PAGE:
News National Siege follows terror attacks abroad
Updated:

Siege follows terror attacks abroad

Share
Twitter Facebook Reddit Pinterest Email

If the situation unfolding in Sydney’s Martin Place proves to be terror-related it would be just the latest in a string of attacks in western nations carried out by Islamic extremists.

While motivation remained unclear Monday afternoon, two gunmen were believed to be holding a number of people hostage inside the Lindt chocolate cafe in central Sydney.

At least two hostages were made to hold up a black and white flag in the window of the store.

Hostage situation in Sydney’s Martin Place

The flag on display is understood to say in Arabic: “There is no God but Allah and Muhammad is the messenger of God.”

In September, a number of people with suspected links to Islamic State were arrested in pre-dawn raids across Sydney and Brisbane.

It’s believed the raids in 12 northwest Sydney suburbs, dubbed ‘Operation Appleby’, were pre-emptive, amid fears there were plans to carry out a series of attacks in Australia.

There has been a number of incidents so far this year involving religious extremists, although none on this scale.

On Monday September 23, 18-year-old Abdul Numan Haider was shot dead after stabbing two police officers outside a Melbourne police station.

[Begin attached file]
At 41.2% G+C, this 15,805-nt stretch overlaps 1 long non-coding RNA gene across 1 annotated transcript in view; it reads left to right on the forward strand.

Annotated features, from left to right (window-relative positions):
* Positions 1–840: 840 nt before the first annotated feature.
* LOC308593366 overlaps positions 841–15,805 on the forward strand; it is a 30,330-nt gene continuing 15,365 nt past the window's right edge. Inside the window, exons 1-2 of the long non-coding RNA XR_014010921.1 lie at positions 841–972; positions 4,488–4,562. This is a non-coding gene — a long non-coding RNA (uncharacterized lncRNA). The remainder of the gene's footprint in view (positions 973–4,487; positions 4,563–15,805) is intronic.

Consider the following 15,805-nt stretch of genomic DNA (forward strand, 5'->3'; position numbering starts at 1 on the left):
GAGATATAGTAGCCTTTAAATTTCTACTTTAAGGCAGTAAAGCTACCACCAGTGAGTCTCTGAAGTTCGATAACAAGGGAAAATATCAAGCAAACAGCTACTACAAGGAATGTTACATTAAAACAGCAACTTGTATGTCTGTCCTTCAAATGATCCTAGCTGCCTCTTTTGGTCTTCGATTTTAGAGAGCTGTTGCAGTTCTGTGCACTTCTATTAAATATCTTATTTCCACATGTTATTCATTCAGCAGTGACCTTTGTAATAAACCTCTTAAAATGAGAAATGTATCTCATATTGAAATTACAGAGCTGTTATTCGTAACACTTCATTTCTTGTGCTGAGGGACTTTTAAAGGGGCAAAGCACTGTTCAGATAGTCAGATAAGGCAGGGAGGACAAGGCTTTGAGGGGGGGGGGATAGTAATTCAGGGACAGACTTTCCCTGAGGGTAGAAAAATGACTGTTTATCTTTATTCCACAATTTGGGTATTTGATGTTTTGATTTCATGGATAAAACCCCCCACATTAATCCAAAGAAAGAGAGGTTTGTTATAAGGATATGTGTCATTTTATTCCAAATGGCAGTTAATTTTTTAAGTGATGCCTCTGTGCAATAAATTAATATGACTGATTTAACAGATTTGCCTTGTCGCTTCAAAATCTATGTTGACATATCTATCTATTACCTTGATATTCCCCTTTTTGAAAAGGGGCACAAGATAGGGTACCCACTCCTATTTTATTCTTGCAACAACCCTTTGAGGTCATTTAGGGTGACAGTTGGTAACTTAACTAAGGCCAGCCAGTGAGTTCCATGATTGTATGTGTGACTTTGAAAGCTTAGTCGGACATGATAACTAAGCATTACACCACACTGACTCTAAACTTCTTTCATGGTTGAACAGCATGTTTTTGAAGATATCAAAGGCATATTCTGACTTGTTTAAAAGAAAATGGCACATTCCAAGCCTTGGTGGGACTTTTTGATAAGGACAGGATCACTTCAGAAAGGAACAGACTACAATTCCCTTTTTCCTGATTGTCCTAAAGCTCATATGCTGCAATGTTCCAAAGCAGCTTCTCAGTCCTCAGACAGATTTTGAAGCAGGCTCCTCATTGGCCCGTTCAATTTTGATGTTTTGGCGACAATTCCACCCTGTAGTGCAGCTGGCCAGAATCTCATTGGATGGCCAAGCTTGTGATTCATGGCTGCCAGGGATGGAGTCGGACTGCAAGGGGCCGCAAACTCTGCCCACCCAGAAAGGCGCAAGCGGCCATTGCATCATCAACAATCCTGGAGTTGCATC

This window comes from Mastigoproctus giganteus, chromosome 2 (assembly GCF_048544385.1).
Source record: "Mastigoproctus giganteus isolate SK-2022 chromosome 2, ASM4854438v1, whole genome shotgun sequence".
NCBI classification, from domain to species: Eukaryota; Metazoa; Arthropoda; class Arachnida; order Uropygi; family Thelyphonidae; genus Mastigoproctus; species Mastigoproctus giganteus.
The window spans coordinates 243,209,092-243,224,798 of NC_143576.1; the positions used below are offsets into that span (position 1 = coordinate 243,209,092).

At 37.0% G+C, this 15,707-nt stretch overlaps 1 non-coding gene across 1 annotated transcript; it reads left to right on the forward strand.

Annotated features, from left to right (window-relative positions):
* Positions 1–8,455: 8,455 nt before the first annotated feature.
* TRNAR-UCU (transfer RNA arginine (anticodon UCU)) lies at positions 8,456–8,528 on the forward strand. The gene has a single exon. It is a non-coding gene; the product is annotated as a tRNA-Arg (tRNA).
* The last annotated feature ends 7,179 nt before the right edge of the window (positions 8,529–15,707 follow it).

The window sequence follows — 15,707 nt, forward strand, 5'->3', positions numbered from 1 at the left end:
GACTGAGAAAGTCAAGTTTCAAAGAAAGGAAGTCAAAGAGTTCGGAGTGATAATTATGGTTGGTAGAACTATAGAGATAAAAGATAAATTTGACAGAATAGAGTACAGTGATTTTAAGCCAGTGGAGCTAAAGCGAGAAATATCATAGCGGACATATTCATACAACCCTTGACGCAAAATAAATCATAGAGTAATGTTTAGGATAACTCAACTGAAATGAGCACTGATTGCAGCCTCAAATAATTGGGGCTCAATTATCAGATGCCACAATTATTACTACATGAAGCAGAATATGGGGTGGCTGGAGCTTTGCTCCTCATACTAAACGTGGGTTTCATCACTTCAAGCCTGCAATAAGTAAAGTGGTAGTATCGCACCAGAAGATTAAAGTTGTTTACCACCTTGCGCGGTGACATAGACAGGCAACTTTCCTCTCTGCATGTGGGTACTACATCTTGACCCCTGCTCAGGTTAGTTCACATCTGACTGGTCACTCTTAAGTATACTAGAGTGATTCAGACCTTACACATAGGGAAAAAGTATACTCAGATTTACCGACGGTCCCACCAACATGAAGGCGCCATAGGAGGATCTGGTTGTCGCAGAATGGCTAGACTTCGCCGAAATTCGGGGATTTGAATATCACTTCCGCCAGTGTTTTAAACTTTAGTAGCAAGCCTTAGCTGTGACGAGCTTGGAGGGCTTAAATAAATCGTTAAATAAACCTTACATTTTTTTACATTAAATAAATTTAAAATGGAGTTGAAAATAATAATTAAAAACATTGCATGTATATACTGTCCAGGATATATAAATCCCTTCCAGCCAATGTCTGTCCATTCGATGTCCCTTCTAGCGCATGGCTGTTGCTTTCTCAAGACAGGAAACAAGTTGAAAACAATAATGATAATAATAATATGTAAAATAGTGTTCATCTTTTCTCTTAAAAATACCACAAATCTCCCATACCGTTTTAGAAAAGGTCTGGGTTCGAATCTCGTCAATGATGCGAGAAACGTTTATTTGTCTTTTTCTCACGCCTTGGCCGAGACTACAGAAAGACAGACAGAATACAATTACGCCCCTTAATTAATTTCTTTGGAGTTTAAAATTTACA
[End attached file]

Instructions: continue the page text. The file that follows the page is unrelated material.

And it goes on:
Haider began associating with people who held radical Islamic views in the months before his death.

Last month in New York, Zale Thompson attacked police with an axe in Jamaica, Queens, leaving one in a critical condition before being shot dead.

It has since been revealed that Thompson was a radical Islamist who had visited websites dealing with ISIS, beheadings and jihad before the attack.

In October, Michael Zehaf-Bibeau gunned down a Canadian soldier standing guard at the country’s war memorial in Ontario before attempting to enter parliament. Zehaf-Bibeau was shot dead.

Again in October, a man ran over and killed one Canadian soldier, injuring another, in a car park in Saint-Jean-sur-Richelieu, Quebec.

Martin Rouleau Couture was “radicalised” according to police, and he led them on a chase before rolling his vehicle and being shot dead when he tried to exit.

On 24 May, a gunman shot dead four people at the Jewish Museum of Belgium in Brussels.

The attack is alleged to have been carried out by Mehdi Nemmouche, a 29-year-old French national of Algerian origin, who was arrested six days later and is still in custody.

Perhaps the most high profile attack was the murder of British Army soldier Lee Rigby, who was hacked to death by Michael Adebolajo and Michael Adebowale in Southeast London in May 2013.

Both Adebolajo and Adebowale were described as radical Islamists, and both are serving life in prison for the murder.

Comments
View Comments